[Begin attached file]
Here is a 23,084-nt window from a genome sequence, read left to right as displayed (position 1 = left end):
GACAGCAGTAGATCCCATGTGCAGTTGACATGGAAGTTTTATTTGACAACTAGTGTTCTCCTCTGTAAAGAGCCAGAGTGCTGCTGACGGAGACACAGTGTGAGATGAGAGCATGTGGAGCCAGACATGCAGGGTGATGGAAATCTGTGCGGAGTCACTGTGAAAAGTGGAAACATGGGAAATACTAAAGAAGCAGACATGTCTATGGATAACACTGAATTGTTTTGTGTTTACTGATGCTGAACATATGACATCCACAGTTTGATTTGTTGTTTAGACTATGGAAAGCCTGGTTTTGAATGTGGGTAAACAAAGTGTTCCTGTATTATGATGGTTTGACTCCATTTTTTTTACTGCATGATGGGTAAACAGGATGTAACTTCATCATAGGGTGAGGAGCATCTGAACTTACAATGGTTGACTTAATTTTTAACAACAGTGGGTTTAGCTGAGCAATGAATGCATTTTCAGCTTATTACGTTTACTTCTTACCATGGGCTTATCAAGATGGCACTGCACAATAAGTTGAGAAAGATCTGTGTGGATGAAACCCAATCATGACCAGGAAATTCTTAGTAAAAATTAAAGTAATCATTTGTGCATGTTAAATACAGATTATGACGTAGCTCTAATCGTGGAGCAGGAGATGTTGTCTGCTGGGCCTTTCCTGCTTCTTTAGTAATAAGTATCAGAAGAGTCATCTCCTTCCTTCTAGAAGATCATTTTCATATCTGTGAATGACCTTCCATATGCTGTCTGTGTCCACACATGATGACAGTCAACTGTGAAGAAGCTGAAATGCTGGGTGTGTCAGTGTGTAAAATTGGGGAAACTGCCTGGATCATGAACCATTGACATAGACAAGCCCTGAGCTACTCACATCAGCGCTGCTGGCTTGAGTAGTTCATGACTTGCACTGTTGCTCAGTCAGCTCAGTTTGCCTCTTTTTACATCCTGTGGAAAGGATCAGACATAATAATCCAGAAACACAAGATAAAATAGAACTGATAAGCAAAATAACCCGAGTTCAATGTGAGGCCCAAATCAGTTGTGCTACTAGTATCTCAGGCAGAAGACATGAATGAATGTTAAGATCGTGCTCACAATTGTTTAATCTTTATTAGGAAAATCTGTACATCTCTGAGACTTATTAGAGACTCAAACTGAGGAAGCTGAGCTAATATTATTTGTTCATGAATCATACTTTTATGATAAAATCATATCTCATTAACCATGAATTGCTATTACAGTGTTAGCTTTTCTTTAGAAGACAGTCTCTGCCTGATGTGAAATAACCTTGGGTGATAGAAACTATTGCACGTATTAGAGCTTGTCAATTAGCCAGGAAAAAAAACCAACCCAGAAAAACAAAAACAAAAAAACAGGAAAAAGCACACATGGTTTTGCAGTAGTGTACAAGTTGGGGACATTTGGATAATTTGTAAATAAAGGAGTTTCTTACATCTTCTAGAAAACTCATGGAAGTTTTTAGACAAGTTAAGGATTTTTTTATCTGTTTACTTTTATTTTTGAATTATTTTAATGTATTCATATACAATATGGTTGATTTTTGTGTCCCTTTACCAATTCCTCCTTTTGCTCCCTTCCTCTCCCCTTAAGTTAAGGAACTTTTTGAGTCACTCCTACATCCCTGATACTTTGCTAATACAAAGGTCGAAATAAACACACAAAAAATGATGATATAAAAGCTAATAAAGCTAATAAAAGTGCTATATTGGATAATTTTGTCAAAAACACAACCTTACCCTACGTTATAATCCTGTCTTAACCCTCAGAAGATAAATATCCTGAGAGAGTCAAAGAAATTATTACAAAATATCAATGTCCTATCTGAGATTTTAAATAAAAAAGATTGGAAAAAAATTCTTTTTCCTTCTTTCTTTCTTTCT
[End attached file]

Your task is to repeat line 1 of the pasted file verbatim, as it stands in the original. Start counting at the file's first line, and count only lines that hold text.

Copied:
Here is a 23,084-nt window from a genome sequence, read left to right as displayed (position 1 = left end):